Tree crushes car, part of woman's house in Ashland
ASHLAND — At about 3 a.m. Friday, a falling tree shook Debra Neisewander's house hard enough to rain plaster down on her bed.
"It was just too fast," Neisewander said from her rain-sopped front yard in the 1100 block of Tolman Creek Road late Friday morning. "The house shook a little bit. It happened real quick. It came right through my bedroom."
The culprit was a Ponderosa pine — estimated to be about 75 feet tall by Ashland Fire & Rescue officials — that succumbed during the wind- and rain-rattled night. It yanked down utility cables, smashed Neisewander's Chevy Tahoe and damaged parts of her roof and a nearby Volkswagen bus she also owns.
Neisewander was unhurt, but the tree blocked her driveway. Gripping a handsaw, Neisewander spent Friday morning cutting through small branches and piling them, bit by bit. She had to cut several branches out of the way near her front door, but she eventually opted to exit the residence through the back.
"I've been concerned about this tree for a while," Neisewander said. "I actually had a dream about it a while back — about that tree falling."
She does not know what her next steps are, or how long it will take for the tree to be removed. Additional smaller trees fell near her backyard.
Neighbor Scott Balcomb said he had gone outside to help clear some debris in front of his own driveway when he saw the more severe destruction nearby.
"It was like, 'Oh, my god,'" Balcomb said.
The storm that blew in Thursday night closed the lower stretch of Highway 66 to motorists between mileposts 1 and 14 for close to three hours as Emigrant Creek surged onto the roadway near milepost 1. A mudslide smothered both travel lanes near milepost 14, according to John Vial, Jackson County Roads & Parks director. The road reopened at about 3:30 p.m., the Oregon Department of Transportation reported.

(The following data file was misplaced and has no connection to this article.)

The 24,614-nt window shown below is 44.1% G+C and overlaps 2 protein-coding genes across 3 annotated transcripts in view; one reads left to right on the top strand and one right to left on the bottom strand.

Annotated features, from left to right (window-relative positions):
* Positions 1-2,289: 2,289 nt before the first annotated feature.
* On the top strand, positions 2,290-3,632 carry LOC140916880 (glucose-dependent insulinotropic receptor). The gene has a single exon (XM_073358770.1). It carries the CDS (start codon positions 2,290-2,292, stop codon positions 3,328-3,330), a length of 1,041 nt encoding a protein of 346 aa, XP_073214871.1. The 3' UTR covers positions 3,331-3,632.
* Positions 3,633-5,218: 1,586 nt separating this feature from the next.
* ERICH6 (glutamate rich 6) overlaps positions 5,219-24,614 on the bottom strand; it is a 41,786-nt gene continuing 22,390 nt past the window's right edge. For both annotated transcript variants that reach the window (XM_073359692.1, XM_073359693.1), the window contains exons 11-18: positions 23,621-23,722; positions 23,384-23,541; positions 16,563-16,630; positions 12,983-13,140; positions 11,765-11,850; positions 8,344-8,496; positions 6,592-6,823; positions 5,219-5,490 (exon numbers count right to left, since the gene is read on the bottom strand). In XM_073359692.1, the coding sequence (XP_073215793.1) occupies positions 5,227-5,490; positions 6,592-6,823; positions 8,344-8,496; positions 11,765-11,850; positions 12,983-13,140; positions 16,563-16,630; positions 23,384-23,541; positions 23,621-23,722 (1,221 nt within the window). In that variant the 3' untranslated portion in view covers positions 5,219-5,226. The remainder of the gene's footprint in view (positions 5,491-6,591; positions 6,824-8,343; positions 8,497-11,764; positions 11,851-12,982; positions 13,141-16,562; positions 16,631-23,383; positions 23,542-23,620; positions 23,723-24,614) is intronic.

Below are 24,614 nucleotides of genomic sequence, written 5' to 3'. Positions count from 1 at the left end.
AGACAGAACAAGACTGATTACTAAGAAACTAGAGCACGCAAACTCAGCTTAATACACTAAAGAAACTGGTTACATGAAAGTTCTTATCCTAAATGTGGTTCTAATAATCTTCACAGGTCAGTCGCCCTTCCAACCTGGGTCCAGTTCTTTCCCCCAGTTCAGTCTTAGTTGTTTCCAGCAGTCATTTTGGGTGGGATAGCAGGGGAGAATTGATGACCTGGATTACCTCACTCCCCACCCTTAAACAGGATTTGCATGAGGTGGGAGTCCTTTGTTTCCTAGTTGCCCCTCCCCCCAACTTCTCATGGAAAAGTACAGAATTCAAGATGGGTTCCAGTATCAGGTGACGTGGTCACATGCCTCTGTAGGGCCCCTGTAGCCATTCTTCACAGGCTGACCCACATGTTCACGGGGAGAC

Tyler Creek Road was also closed after a clogged culvert washed out part of the road near milepost 3.
Three inches of rain fell in parts of Ashland Thursday and Friday, the National Weather Service said. Buckhorn Springs saw more than 3 inches, and Squaw Peak saw more than 4.5.
Wind gusts also hit the region hard, with 124 mph gusts reported on Squaw Peak and 55 mph gusts in Ashland. The wind downed numerous trees across southern Jackson County, including Hyatt Prairie Road between Highway 66 and Dead Indian Memorial Road.
Pacific Power reported 652 customers were without power in Jackson County Friday evening, down from 1,465 that morning. They included residents in neighborhoods outside Ashland, including the Oak Knoll area and along Highway 66, and Prospect.
About 200,000 gallons of untreated and partially treated wastewater were released at a couple of locations into Ashland Creek because of the heavy rainfall, the city of Ashland said in a news release.
"This extremely heavy rain caused the amount of wastewater entering the wastewater treatment plant to exceed its capacity," the release said. The wastewater treatment plant has a capacity of 8.8 million gallons per day, and Friday the plant was receiving wastewater at a rate in excess of 10 million gallons.
Ashland officials advised people in the area of Ashland Creek to avoid contact with the water.